Six more Denver recreation centers reopened July 6, and the city plans to have the rest of them operational by September.
Authorized to open last week were Aztlan Recreation Center in Sunnyside, Central Park Recreation Center, Glenarm Recreation Center in Five Points, Harvey Park Recreation Center, Scheitler Recreation Center in Berkeley and Washington Park Recreation Center.
The city began reopening recreation centers in May as part of a multi-phased plan.
Indoor pools remain closed and some programming is limited. Indoor pools will start reopening next month.
The city’s Department of Parks and Recreation said it had about 2,000 employees working at recreation centers before the COVID-19 pandemic, which included part-time, seasonal and full-time employees. Any employees who left during the closures are being given first priority to decide whether they want to return to those jobs.
“DPR has been without approximately 1,200 on-call employees to staff its numerous programs and 30 facilities,” according to the city’s website. “Since early in the pandemic, recreation centers and full-time staff have had to adjust to serve the pressing needs of the city.”
When public health orders forced recreation centers to close last year, the city turned some of them into COVID-19 testing and vaccination sites. Others were turned into emergency shelters and sites to provide people in need with meals. They were also used as socially-distanced study areas and other uses.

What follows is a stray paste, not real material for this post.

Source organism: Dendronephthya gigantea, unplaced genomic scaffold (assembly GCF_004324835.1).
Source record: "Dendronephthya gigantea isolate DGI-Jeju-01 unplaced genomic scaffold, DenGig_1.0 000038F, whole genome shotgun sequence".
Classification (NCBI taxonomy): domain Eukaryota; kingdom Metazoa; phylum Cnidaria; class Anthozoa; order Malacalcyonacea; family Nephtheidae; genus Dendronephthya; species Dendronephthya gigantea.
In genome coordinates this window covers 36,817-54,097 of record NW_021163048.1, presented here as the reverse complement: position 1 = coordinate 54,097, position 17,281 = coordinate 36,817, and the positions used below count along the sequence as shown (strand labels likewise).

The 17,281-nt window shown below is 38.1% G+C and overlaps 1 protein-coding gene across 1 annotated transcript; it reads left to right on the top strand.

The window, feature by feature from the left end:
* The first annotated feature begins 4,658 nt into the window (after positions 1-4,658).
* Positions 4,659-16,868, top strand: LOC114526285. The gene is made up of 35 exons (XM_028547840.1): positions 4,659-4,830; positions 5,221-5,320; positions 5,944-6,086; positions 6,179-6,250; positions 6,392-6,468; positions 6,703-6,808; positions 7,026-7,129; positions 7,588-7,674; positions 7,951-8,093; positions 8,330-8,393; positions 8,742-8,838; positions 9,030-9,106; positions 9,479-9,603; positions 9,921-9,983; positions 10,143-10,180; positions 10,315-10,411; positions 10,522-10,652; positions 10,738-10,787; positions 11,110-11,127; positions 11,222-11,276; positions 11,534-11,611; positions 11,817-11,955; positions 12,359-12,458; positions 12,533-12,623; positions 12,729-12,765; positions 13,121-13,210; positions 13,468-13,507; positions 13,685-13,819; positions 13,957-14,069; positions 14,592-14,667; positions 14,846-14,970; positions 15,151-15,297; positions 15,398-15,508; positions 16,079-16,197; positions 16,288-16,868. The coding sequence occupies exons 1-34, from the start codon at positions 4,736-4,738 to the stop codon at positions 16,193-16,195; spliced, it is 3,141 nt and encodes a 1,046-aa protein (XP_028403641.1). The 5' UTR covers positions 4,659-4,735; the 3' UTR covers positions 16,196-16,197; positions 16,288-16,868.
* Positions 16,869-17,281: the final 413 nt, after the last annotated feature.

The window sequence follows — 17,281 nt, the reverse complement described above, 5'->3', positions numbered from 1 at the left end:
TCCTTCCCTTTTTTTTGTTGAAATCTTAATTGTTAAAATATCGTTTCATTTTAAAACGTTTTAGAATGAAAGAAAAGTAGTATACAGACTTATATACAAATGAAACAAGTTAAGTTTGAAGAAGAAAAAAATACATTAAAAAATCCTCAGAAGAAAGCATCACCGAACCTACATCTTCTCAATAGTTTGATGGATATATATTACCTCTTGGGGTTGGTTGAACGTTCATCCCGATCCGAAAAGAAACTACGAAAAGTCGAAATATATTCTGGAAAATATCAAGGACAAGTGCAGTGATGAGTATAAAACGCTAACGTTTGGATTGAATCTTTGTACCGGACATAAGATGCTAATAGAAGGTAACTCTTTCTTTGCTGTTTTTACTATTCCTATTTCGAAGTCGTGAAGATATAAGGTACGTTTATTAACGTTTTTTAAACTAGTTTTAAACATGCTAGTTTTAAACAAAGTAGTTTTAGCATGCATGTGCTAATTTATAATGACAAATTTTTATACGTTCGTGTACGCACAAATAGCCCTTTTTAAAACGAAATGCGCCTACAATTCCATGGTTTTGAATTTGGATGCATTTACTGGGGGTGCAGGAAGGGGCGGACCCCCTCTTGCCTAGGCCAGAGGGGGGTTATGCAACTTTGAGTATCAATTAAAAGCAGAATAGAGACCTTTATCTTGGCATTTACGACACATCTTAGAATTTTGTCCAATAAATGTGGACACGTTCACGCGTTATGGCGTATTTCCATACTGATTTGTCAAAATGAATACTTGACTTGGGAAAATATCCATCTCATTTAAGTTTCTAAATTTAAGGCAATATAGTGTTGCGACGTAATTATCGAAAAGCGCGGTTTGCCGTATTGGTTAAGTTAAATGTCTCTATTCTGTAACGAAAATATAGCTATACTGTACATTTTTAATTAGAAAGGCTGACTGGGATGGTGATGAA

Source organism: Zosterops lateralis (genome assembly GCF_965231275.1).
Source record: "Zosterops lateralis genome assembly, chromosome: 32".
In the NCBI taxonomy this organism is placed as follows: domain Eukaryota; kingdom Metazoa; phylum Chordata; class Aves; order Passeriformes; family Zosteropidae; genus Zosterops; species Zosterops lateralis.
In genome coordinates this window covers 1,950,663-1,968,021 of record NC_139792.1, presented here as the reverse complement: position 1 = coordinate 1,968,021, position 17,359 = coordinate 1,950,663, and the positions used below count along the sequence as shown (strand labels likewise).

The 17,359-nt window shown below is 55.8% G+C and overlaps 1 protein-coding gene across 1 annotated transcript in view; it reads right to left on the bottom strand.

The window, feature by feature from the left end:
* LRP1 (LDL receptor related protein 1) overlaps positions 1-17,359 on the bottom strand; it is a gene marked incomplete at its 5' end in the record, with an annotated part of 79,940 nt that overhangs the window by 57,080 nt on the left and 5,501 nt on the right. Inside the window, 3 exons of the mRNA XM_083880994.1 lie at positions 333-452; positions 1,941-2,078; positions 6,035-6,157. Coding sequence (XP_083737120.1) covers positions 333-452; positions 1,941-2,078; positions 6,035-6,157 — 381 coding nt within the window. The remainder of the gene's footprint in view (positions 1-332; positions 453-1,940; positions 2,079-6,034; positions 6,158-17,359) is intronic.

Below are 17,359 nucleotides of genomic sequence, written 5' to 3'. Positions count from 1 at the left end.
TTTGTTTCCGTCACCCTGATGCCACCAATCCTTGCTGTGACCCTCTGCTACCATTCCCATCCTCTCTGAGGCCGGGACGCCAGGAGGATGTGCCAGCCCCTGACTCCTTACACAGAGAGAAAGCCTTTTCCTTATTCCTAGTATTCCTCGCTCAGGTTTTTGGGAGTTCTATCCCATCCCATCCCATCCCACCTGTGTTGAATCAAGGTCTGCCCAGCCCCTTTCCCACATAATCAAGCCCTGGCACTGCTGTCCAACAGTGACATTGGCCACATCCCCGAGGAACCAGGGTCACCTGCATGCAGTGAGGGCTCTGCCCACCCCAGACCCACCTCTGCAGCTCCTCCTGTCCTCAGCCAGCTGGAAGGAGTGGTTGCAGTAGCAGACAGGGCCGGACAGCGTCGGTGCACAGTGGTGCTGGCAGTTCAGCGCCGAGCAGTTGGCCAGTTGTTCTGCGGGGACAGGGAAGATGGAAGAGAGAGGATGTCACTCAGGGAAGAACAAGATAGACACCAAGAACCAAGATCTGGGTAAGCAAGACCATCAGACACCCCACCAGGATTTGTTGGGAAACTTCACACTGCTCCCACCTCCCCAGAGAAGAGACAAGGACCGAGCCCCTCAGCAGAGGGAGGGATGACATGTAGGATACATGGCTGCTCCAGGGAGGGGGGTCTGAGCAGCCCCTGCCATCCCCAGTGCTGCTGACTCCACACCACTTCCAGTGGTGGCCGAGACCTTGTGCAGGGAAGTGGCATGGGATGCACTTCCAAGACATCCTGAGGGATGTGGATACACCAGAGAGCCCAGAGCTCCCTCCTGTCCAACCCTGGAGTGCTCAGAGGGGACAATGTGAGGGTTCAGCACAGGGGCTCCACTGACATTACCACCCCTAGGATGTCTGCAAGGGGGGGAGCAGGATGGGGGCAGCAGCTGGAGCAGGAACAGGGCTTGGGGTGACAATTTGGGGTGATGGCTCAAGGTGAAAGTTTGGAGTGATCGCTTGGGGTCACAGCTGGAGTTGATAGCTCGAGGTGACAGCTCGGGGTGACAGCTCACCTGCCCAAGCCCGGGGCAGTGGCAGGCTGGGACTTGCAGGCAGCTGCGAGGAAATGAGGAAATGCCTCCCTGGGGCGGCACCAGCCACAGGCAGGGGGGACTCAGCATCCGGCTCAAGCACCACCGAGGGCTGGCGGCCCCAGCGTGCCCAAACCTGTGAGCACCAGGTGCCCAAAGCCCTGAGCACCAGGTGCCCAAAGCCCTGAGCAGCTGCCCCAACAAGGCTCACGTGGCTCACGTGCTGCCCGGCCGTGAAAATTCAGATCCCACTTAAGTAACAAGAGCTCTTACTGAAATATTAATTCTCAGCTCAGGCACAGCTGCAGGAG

Cynthia Karvaski, a spokeswoman for the DPR, said the city “definitely” will have enough staff members to open all 30 recreation centers by mid-September.
“Most of our employees at parks and recreation are seasonal or on-call employees,” Karvaski said. “We still have opportunities available if someone’s interested in working on the recreation side.”
Karvaski said the reopenings were done in phases because DPR did not have enough staff to reopen them all at once.
Karvaski said Denver’s recreation centers collected about $9 million in revenue in 2019 before the pandemic, but in 2020 the centers collected only about $1 million after being open for two and a half months before being forced to close.
Another $600,000 was refunded from the DPR to people who had purchased memberships to the recreation centers, she said.
The city is not selling new memberships to recreation centers at this time, but that will return eventually, Karvaski said.
Additional facilities slated to open Sept. 7 are Ashland Recreation Center, La Alma Recreation Center, Martin Luther King Jr. Recreation Center and Twentieth Street Recreation Center.